Right now, there is only one person who can block Mayor Bloomberg’s controversial nominee from actually getting the job of running the nation’s largest school system: David Steiner.
As commissioner of the state Department of Education, Steiner will decide whether to grant “a waiver” to Bloomberg’s pick Cathie Black, since she does not have the requisite work or education background for the job. Black, a magazine publisher until Bloomberg offered her the job “out of left field,” did not attend public school, and sent her children to boarding school in another state.
Those are just some of the complaints critics have raised about Black. Others' objections are less personal. Some critics say the job is too complex for anyone to master in three years. (Bloomberg’s latest term in City Hall is set to expire on December 31, 2013. He says he will not seek to extend his term by rejiggering the city’s term limits law again.)
Waivers have been granted before to candidates like Black. Frank Macchiarola, deemed “the undisputed boss of the public schools” by New York magazine, got one. So did Harold O. Levy, the guy tapped to run city schools by Mayor Rudy Giuliani, a hard-nosed manager in his own right with a penchant for driving critics out of the city (Police Commissioner Bratton fled to L.A., while Schools Chancellor Rudy Crew went to Miami).
Bloomberg has already won one waiver from the state when he selected his first chancellor, Joel I. Klein.
But the world was different then. At that time in 2002, the state legislature had just granted Bloomberg mayoral control of schools, and denying him his pick to run the schools would have required unusually cohesive opposition. None existed, in no small part because Bloomberg was a new mayor (read: had made no enemies). And Klein was, in some ways, an ideal person for a waiver. Not only did he quickly master much of the district's arcane data, but he spoke convincingly about his own experiences in the New York City public education system. To this day, his name is still on the Wall of Honor at the public school he attended in Astoria, Queens.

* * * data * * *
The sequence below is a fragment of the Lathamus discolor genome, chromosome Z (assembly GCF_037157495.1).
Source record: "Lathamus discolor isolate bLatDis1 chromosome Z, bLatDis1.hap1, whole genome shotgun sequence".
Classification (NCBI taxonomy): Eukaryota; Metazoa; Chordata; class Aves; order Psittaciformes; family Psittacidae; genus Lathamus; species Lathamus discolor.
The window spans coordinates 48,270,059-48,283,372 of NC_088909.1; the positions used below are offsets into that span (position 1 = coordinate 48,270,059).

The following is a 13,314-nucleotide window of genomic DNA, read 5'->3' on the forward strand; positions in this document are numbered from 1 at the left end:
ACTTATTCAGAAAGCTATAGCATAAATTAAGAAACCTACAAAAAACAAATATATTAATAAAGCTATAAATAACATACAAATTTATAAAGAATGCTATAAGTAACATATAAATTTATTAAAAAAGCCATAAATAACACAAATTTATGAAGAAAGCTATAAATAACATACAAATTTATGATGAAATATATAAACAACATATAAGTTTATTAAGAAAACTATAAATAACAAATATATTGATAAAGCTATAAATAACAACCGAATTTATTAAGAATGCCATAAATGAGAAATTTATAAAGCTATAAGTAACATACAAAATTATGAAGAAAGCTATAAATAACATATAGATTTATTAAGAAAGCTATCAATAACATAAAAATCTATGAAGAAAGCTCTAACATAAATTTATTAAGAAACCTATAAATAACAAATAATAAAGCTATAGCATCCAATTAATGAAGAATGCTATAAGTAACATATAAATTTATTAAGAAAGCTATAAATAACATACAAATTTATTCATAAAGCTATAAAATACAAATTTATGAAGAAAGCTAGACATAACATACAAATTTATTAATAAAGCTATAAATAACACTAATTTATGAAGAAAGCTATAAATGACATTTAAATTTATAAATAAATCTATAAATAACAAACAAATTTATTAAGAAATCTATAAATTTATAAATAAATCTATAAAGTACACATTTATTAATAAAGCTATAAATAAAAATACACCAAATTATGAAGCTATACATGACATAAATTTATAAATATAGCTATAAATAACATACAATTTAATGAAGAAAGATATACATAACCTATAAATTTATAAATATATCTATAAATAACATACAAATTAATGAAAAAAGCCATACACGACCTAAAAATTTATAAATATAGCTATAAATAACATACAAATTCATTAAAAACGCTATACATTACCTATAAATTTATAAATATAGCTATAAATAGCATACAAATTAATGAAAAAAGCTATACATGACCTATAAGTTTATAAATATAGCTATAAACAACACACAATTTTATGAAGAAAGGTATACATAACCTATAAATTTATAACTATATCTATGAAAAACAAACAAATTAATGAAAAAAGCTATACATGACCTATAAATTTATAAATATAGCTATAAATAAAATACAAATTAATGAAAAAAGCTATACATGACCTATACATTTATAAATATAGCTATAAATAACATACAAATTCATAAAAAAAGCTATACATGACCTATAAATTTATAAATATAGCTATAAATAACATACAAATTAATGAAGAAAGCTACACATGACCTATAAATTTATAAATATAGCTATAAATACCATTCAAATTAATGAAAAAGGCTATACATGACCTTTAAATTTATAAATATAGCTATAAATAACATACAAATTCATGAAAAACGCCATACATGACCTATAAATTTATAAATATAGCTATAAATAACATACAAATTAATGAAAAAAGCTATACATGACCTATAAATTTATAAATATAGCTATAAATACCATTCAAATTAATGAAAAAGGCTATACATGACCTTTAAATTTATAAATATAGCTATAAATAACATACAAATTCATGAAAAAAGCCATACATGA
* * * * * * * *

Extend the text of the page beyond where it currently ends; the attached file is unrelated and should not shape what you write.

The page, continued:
But none of those waivers were granted by Steiner, who became the state education commissioner in the summer of last year.
So far, he’s shied away from saying what he thinks of Black’s candidacy.
While City Hall has pointed to Black’s notable supporters, including former Mayors Guiliani, Dinkins, and Koch, a resolution opposing Black’s nomination was circulated in the New York City Council.
Few lawmakers have come out in her defense, but there hasn't been a lot of protest from legislators either. (State Senator-elect Tony Avella is an exception - he immediately announced his desire to see her blocked after Black’s surprise nomination was announced on November 9.)
But there is some grousing about the process. Assemblyman Hakeem Jeffries of Brooklyn notes, with some displeasure, that Steiner is obligated to create a screening panel to review Black’s waiver request, but, that’s about all Steiner has to do.
“The only obligation that constrains [Steiner] is that he appoint a screening panel that will evaluate the waiver request and then make a recommendation to him, said Jeffries. “He does not have to accept the recommendation by the screening panel.”
Jeffries also noted there are no “parameters about the makeup of the screening panel” that Steiner has to put together.
Despite the wide latitude Steiner has, he is constrained, somewhat, by the reality that he is operating, for better or worse, in Albany. (A place that Governor Paterson, in moments of frustration, he refers to as a separate planet where even the laws of physics don’t apply.)
While lawmakers have no formal role in granting the kind of waiver that only Steiner can issue, they do have some things that he wants: control of the education budget.
“Certainly the legislature has budgetary and oversight” power, noted Jeffries, who said he was confident that Steiner would want to “maintain a continuing relationship with the Senate and Assembly moving forward.”
“I’m sure he understands the need to be responsive, sensitive and respectful throughout this wavier process,” said Jeffries.
So, they do have a way to make their voices heard.
Another source who follows state education policy said the waiver issue, like anything else in Albany, is impacted by the lawmakers who decide to get involved. Assembly Speaker Sheldon Silver is declining to comment, seeing no need to lend any of his significant influence to the matter.
The chair of the Education Committee in the New York State Senate, Suzi Oppenheimer, has not commented publicly yet, and did not return a call seeking comment. She’s also busy with an unresolved recount in her re-elction campaign, where she holds a lead over a Republican challenger who had the distinct benefit of being endorsed by…Mayor Bloomberg.
Whether Black gets the waiver is “a close call,” said Jeffries. Steiner “can go in either direction.”